The backers of “Marsy’s Law for Idaho” claim that their proposal to modify Idaho’s Constitution will “provide additional rights to crime victims.” On the surface, this may sound like a good idea, but it has several dangerous flaws, including the bypassing of our constitutionally guaranteed right to keep and bear arms.
First, let’s take a look at some of the language that is being added or altered. The new language would say that “A crime victim has the following rights: … To reasonable protection from the accused and those acting on behalf of the accused throughout the criminal justice process.” The language also defines an alleged “crime victim” as “an individual who suffers direct or threatened physical, financial, or emotional harm as the result of the commission of a crime or juvenile offense.”
There are already numerous problems and unanswered questions here. What exactly is “threatened … emotional harm”? What constitutes “reasonable protection”? What even is the relevant definition of “reasonable”? Who gets to make these subjective determinations? Will it be a psychiatrist? A judge? A prosecutor? Who will provide the mandated “protection”? The Sheriff? The state police? Who will pay for it? How much will it cost? Who even has the authority or jurisdiction to deploy these forces to provide individual “protection”?
Why do the supporters of “Marsy’s Law” feel the need to move the definition of “crime victim” from Idaho statute (where it resides now) to the Idaho state constitution while leaving all these other matters conspicuously undefined?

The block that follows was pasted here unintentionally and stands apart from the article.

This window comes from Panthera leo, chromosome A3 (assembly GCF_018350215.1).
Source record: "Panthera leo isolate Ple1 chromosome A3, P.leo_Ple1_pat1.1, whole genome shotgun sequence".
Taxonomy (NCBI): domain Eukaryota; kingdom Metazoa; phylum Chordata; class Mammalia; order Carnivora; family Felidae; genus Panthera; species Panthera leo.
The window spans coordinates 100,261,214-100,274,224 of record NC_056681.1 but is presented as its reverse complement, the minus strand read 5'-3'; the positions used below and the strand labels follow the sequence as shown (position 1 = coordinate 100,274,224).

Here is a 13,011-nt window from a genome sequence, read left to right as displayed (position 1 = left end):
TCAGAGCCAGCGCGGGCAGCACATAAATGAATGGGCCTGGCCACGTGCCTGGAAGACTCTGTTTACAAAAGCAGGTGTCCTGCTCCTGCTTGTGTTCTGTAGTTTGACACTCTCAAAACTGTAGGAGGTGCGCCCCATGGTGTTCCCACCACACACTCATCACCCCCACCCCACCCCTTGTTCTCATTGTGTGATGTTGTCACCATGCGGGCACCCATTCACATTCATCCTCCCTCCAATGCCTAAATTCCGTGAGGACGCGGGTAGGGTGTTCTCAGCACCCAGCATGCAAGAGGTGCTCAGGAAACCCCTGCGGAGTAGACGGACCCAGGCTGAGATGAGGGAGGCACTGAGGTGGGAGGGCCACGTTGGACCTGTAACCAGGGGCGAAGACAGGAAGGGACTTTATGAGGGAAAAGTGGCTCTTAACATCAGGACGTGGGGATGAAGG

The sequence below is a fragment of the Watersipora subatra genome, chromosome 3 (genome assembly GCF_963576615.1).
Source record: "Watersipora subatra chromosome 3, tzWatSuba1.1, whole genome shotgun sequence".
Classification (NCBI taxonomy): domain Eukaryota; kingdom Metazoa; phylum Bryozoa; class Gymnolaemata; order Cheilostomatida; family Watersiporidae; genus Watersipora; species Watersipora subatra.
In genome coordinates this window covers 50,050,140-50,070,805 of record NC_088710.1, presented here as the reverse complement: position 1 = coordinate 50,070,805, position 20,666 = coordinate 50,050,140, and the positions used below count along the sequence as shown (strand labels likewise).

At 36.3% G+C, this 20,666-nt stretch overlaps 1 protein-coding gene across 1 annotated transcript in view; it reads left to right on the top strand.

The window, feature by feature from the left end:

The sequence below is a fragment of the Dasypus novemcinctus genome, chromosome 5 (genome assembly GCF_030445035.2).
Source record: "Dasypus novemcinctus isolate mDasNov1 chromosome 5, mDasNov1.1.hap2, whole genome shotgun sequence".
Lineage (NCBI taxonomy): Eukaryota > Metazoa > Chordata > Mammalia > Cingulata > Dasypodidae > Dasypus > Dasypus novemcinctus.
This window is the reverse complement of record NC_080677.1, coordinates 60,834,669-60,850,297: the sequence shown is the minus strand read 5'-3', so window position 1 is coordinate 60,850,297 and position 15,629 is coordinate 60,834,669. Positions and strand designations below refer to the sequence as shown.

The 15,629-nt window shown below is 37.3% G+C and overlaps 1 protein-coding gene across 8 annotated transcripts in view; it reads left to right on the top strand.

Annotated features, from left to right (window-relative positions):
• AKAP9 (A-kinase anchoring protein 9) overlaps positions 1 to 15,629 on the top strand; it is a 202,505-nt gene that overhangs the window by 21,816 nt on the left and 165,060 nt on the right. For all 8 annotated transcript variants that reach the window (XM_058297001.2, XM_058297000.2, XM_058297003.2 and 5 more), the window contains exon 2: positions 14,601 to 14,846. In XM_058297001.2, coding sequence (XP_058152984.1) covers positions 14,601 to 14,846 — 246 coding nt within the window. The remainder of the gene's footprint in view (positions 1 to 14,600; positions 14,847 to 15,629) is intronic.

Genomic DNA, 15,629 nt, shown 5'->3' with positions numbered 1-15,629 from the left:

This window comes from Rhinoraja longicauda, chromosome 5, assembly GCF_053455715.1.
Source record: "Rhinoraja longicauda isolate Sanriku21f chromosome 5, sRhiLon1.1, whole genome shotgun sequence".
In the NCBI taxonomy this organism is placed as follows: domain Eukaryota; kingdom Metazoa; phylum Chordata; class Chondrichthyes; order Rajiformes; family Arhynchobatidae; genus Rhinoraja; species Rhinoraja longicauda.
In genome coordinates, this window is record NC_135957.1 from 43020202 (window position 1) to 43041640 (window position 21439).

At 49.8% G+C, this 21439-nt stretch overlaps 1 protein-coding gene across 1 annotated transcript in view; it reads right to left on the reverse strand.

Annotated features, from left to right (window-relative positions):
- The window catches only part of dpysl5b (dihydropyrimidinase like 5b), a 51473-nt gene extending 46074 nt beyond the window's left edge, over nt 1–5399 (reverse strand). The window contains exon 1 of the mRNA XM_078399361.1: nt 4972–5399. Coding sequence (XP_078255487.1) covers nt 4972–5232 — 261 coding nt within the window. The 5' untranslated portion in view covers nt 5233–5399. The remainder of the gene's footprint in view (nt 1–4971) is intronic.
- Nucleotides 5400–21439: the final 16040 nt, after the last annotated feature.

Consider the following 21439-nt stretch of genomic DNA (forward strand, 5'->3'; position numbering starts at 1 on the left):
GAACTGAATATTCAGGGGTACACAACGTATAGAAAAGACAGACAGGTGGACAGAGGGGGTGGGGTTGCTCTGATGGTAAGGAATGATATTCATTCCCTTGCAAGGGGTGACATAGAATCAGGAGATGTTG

Another concerning issue is the addition of new language stating that “Nothing in this section is intended to, or shall be interpreted to, supersede an accused’s federal constitutional rights…” That sounds good, right? But wait, why does it say “federal constitutional rights” and leave out state constitutional rights?
To understand the real intent here, we need to go back to Idaho House Bill 585 from the 2018 session in which liberal Democrat Representative Melissa Wintrow came very close to mandating gun confiscation against those convicted of domestic violence misdemeanors. The only real obstacle in her path was that the Idaho state constitution explicitly states (in Article 1, Section 11), “Nor shall any law permit the confiscation of firearms, except those actually used in the commission of a felony.”
Wintrow’s proposal would have allowed the seizure of firearms not used in the commission of a felony—or indeed in the commission of any crime—based solely on a single misdemeanor conviction. Fortunately, a narrow majority of Idaho legislators recognized that the proposal was unconstitutional and voted against it.
Now, we see this attempt to modify not just Idaho statute, but the Idaho constitution itself with new language that empowers the state to “protect” people even from merely “threatened” harm. What would this allow the Legislature to do going forward? According to the modified language in the state constitution, “The legislature shall have the power to enact laws to further implement, preserve, and expand the rights guaranteed to crime victims in the provisions of this section.”